By TIFFANY RONEY
Car horns and handclaps served equally well as applause for classic American tunes like the “Star Spangled Banner,” “’A’ – You’re Adorable” and “The Longest Day.”
The Abilene Municipal Band concert, which commemorated D-Day, took place Thursday night at the Royer Band Shell in Eisenhower Park.
Vanessa Eisermann, Junction City, said she appreciated the patriotic songs. Her mother, Sharri Rushing, Junction City, said she loved the way the concert ended with the song, “God Bless America.” Guest Conductor Marc Riegel encouraged audience members to sing along, and several attendees stood to honor the song’s meaning.
Samantha Reiff, sophomore at Abilene High School and clarinetist in the city band, said it was challenging to learn the songs because city band members do not see the sheet music until the day before they play. They practice for two hours the day before they play, and then they play for an hour at each weekly performance.
Riegel said he tries to bring in as many students as possible because the quick learning time dramatically improves musicians’ sight-reading ability.
“You kind of freak out, but you get over that,” Riegel said. “Most of the literature, they’ve played, and the stuff that they haven’t, you just kind of get used to going and become a great musician by doing that.”
In addition to encountering the challenge of learning songs the day before performing them, Reiff took on the challenge of learning a new instrument. She started playing the trumpet in 6th grade and recently added on the clarinet. She said it is a switch to learn to play on a reed instead of a mouthpiece.
Reiff said these kinds of challenges are her favorite part about participating in city band.
“Every piece of music, there’s a musical challenge, whether it’s notes or rhythms,” Reiff said. “It’s all fun. A lot of hard, but it was still a lot of American spirit, and I like that.”
Riegel also cited the challenges of city band as some of the reasons why he keeps coming back year after year.
“I think just playing with the great musicians; I mean, there’s such a history – some of the guys in here have played for 60, 70 years,” Riegel said. “I always liked being challenged by standing in front of them and giving them something new. So, the musicianship is what I really enjoy the most.”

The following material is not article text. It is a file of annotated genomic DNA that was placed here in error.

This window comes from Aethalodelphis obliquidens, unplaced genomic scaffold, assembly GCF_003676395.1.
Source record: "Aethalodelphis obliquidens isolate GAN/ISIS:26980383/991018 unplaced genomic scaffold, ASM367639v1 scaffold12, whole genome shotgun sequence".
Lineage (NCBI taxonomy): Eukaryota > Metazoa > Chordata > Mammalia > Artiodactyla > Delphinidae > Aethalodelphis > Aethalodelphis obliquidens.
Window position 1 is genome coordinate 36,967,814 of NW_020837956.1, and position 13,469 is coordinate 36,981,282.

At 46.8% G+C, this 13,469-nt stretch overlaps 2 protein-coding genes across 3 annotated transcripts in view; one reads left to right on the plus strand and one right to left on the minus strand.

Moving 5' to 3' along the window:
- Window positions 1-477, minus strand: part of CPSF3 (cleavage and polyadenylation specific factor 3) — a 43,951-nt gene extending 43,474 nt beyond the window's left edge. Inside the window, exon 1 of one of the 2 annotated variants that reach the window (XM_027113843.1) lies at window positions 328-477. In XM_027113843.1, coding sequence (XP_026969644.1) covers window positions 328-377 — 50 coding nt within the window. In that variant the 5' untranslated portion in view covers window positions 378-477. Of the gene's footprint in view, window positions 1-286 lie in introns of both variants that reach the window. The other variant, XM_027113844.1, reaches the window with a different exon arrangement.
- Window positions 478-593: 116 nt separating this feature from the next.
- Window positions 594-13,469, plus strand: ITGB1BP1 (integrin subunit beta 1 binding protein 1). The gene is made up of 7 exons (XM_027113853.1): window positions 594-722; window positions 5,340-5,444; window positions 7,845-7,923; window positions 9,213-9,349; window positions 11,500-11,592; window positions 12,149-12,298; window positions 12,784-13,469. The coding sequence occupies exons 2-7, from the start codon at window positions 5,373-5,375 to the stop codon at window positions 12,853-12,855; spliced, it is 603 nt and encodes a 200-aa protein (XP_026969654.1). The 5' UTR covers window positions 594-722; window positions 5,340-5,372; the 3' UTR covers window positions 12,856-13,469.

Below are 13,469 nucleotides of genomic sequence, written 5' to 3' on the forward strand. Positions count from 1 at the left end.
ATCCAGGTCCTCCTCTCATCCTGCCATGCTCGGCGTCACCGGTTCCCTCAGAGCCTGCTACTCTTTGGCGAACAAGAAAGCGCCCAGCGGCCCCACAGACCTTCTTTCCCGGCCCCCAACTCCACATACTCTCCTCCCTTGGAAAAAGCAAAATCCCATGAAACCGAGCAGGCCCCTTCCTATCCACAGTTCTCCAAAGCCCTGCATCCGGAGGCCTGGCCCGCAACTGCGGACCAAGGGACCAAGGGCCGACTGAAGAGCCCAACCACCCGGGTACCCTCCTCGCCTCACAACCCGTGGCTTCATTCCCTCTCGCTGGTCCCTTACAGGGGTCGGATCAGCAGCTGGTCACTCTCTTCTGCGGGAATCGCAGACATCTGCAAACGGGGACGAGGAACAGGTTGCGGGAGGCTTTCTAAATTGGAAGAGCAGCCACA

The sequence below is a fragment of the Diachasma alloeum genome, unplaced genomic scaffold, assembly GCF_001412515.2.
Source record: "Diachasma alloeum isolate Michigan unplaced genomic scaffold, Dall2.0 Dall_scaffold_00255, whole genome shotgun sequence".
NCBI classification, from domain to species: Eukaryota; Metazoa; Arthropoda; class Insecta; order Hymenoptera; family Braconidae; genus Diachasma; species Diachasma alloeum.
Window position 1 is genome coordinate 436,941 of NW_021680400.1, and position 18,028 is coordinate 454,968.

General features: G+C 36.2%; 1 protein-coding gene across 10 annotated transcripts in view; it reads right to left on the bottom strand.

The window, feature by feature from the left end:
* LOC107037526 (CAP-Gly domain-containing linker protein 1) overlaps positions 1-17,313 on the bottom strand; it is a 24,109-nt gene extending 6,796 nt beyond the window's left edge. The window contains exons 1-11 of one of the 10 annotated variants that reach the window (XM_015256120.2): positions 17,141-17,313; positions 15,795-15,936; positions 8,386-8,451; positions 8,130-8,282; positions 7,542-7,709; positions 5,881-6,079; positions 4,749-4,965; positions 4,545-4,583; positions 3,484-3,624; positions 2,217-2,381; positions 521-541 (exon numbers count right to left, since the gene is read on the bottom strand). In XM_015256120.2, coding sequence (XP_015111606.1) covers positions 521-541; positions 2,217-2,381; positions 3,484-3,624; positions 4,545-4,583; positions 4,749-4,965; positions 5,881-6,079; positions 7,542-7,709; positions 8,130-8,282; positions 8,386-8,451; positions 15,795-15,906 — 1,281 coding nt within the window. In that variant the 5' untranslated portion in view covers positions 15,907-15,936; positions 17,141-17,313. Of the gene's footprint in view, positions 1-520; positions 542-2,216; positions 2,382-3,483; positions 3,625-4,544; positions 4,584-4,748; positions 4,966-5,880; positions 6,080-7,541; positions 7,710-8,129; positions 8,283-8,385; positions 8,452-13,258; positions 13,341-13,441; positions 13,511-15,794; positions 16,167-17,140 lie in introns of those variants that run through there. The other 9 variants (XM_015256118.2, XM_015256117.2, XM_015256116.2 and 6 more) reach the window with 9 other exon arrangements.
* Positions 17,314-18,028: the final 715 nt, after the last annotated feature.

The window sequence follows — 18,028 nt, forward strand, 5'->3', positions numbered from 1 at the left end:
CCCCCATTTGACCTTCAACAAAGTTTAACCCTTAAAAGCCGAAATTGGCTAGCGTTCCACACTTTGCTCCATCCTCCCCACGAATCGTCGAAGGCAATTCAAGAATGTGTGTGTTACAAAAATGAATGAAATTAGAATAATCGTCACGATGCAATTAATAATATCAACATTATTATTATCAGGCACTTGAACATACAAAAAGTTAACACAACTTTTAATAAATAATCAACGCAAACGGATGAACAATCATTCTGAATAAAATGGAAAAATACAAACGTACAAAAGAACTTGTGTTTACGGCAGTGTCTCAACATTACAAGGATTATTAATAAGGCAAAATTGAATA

Riegel said other hurdles for him include the time-consuming task of selecting songs for each performance and the fast-paced challenge of sight-reading the scores so he can correctly conduct the band.
Along with the band members and Riegel, the other part of the performance was the spontaneous march of several children and a pet dog from the audience. Riegel invited children to come to the front, receive American flags from a box on the stage and march them through the audience.
“We started that a number of years ago, and it was just a way to get kids involved,” Riegel said. “Families know that when they come, they’ll have something for the kids to do. It’s always cute to see kids carrying flags.”
Shelley Carroll, flutist in the band, said the children’s march is one of her favorite parts of city band.
She not only enjoys watching the children but also watching the audience members’ reactions.
“What’s really cool is when you see the senior citizens during the march – their eyes, their faces,” Carroll said. “They’re just tickled to see those little ones. I’ve done it three or four times, but the first time I did it, that’s what stuck out to me. The senior citizens love watching the little kids.”